George Blood

President, George Blood, L.P.

George Blood began recording live concert events as a teenager while earning a BA in Music Theory at the University of Chicago. Since the early 1980’s, he has documented over 4,000 performances, from student recitals to major opera and symphony orchestra performances. From 1984 through 1989 he was a producer at WFMT-FM, and recorded and edited some 600 nationally syndicated radio programs, mostly of The Philadelphia Orchestra. He has recorded or produced over 100 CDs, 3 of which were nominated for Grammy Awards.

His work can be heard on EMI, Toshiba/ EMI, New World Records, CRI, Pogus Records, Albany Records, Newport Classics and others. He was Recording Engineer for The Philadelphia for 21 years, serving Maestros Riccardo Muti and Wolfgang Sawallisch. Mr. Blood founded Safe Sound Archive in 1992 to house the recital archives of the Curtis Institute of Music and concert recordings of The Philadelphia Orchestra, and as a repository for the thousands of recordings he had accumulated as an engineer. In the fall of 2010, Mr. Blood made a decision to phase-out the Safe Sound Archive identity, opting instead to bundle the corporate audio and video entities under the name George Blood, L.P.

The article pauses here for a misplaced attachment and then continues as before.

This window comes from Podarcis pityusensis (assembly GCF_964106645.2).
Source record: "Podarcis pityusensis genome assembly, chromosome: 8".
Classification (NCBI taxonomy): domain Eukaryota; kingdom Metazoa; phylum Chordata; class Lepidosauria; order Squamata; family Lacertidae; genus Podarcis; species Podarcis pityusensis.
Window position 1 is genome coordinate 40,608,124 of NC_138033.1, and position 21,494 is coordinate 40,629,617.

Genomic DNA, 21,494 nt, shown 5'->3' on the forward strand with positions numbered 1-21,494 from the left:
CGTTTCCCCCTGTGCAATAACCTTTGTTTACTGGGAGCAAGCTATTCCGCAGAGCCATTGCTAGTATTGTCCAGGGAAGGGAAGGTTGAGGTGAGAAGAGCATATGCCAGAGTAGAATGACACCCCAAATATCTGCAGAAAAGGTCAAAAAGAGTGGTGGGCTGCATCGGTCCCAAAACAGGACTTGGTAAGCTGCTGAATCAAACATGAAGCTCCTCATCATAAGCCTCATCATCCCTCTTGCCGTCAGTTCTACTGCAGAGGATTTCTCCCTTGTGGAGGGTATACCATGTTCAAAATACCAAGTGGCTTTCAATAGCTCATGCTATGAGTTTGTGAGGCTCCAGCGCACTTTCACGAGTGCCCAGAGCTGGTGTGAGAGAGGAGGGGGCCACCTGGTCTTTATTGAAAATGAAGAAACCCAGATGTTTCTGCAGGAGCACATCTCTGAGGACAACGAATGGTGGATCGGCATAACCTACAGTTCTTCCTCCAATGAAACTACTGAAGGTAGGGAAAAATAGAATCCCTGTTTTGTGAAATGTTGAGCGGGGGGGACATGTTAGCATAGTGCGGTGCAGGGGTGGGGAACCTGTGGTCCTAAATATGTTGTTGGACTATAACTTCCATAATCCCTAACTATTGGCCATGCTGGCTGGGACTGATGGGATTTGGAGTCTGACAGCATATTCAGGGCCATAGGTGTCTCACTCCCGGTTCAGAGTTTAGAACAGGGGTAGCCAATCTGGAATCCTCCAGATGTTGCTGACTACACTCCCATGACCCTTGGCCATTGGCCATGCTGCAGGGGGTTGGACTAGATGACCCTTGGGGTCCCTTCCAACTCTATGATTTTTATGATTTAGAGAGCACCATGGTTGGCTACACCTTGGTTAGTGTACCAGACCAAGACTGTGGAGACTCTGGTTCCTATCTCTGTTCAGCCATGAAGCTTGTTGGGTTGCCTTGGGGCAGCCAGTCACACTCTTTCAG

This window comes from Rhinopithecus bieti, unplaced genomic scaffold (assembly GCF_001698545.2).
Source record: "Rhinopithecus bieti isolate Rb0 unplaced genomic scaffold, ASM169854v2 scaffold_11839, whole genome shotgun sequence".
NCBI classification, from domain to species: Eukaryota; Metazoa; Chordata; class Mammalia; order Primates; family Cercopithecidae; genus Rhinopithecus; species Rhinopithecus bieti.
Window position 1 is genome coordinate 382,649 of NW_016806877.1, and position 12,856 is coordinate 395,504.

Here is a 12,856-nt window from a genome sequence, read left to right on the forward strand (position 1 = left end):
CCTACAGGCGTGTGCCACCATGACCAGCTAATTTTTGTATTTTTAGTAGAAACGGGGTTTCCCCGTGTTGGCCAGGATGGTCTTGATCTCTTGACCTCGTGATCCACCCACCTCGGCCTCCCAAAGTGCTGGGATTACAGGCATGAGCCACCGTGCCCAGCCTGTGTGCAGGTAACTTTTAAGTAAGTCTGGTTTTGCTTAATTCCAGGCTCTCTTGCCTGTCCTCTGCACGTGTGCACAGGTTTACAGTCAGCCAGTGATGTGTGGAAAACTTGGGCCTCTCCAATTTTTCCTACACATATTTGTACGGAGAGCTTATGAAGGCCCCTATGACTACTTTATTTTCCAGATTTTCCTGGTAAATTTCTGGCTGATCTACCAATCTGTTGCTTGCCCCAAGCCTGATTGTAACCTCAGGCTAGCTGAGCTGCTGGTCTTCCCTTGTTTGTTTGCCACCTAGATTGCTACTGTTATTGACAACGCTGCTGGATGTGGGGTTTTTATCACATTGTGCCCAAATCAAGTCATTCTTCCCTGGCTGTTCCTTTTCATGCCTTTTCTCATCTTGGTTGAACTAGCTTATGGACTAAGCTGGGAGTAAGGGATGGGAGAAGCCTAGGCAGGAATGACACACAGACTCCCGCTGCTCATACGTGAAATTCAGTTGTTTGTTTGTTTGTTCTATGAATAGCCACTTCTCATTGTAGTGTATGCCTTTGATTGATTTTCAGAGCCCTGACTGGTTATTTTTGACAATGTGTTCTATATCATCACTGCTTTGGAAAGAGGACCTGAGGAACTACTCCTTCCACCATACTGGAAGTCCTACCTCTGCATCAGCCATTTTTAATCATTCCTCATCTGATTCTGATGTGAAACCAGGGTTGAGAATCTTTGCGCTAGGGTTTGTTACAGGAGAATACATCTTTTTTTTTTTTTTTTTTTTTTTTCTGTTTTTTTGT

Today, he oversees George Blood Video, which is responsible to the digitization of historic analog and born-digital video collections, and George Blood Audio, which provides recording services for classical musicians and ensembles in and around Philadelphia, and which digitizes approximately 1,000 hours of audio collections from around the country each month. He and the staff are active in research into workflow, best practices, metadata, authentication, and interchangeability of digital information.

Mr. Blood is an active teacher and presenter at conferences, sharing these findings with members of the trade and collections managers. Mr. Blood and his wife, Martha, have four daughters and one son. An unapologetic preservationist, Mr. Blood lives in Philadelphia where he and Martha are renovating a 1768 house.




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